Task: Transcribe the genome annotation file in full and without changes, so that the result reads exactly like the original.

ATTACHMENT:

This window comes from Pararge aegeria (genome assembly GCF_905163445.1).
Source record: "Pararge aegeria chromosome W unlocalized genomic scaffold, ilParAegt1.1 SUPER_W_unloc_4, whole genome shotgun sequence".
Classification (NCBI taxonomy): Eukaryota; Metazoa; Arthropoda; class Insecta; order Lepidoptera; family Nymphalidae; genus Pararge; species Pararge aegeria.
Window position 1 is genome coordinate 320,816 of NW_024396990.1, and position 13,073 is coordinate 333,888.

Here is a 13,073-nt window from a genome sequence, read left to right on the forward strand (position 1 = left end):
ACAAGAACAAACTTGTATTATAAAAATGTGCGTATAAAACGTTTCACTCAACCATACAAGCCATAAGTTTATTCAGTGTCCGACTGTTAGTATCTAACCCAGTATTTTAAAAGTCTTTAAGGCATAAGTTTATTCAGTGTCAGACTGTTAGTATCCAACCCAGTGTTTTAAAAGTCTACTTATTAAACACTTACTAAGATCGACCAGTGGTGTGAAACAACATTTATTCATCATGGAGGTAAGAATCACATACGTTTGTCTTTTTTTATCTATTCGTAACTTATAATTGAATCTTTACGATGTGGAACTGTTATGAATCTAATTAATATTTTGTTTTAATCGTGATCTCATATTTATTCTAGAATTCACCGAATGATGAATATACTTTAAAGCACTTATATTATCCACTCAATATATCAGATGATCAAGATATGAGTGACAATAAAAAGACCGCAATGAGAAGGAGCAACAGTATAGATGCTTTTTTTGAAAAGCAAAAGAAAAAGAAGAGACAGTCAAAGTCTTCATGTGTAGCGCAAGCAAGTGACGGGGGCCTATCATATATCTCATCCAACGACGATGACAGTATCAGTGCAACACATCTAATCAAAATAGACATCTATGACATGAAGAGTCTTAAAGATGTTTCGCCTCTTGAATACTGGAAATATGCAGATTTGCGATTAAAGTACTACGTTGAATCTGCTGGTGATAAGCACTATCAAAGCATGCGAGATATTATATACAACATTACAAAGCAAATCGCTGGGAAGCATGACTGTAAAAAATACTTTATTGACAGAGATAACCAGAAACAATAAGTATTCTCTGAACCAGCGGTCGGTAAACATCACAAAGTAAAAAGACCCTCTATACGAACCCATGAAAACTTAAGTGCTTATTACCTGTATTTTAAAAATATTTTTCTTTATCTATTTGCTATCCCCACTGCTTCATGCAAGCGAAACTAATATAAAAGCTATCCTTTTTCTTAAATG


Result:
This window comes from Pararge aegeria (genome assembly GCF_905163445.1).
Source record: "Pararge aegeria chromosome W unlocalized genomic scaffold, ilParAegt1.1 SUPER_W_unloc_4, whole genome shotgun sequence".
Classification (NCBI taxonomy): Eukaryota; Metazoa; Arthropoda; class Insecta; order Lepidoptera; family Nymphalidae; genus Pararge; species Pararge aegeria.
Window position 1 is genome coordinate 320,816 of NW_024396990.1, and position 13,073 is coordinate 333,888.

Here is a 13,073-nt window from a genome sequence, read left to right on the forward strand (position 1 = left end):
ACAAGAACAAACTTGTATTATAAAAATGTGCGTATAAAACGTTTCACTCAACCATACAAGCCATAAGTTTATTCAGTGTCCGACTGTTAGTATCTAACCCAGTATTTTAAAAGTCTTTAAGGCATAAGTTTATTCAGTGTCAGACTGTTAGTATCCAACCCAGTGTTTTAAAAGTCTACTTATTAAACACTTACTAAGATCGACCAGTGGTGTGAAACAACATTTATTCATCATGGAGGTAAGAATCACATACGTTTGTCTTTTTTTATCTATTCGTAACTTATAATTGAATCTTTACGATGTGGAACTGTTATGAATCTAATTAATATTTTGTTTTAATCGTGATCTCATATTTATTCTAGAATTCACCGAATGATGAATATACTTTAAAGCACTTATATTATCCACTCAATATATCAGATGATCAAGATATGAGTGACAATAAAAAGACCGCAATGAGAAGGAGCAACAGTATAGATGCTTTTTTTGAAAAGCAAAAGAAAAAGAAGAGACAGTCAAAGTCTTCATGTGTAGCGCAAGCAAGTGACGGGGGCCTATCATATATCTCATCCAACGACGATGACAGTATCAGTGCAACACATCTAATCAAAATAGACATCTATGACATGAAGAGTCTTAAAGATGTTTCGCCTCTTGAATACTGGAAATATGCAGATTTGCGATTAAAGTACTACGTTGAATCTGCTGGTGATAAGCACTATCAAAGCATGCGAGATATTATATACAACATTACAAAGCAAATCGCTGGGAAGCATGACTGTAAAAAATACTTTATTGACAGAGATAACCAGAAACAATAAGTATTCTCTGAACCAGCGGTCGGTAAACATCACAAAGTAAAAAGACCCTCTATACGAACCCATGAAAACTTAAGTGCTTATTACCTGTATTTTAAAAATATTTTTCTTTATCTATTTGCTATCCCCACTGCTTCATGCAAGCGAAACTAATATAAAAGCTATCCTTTTTCTTAAATG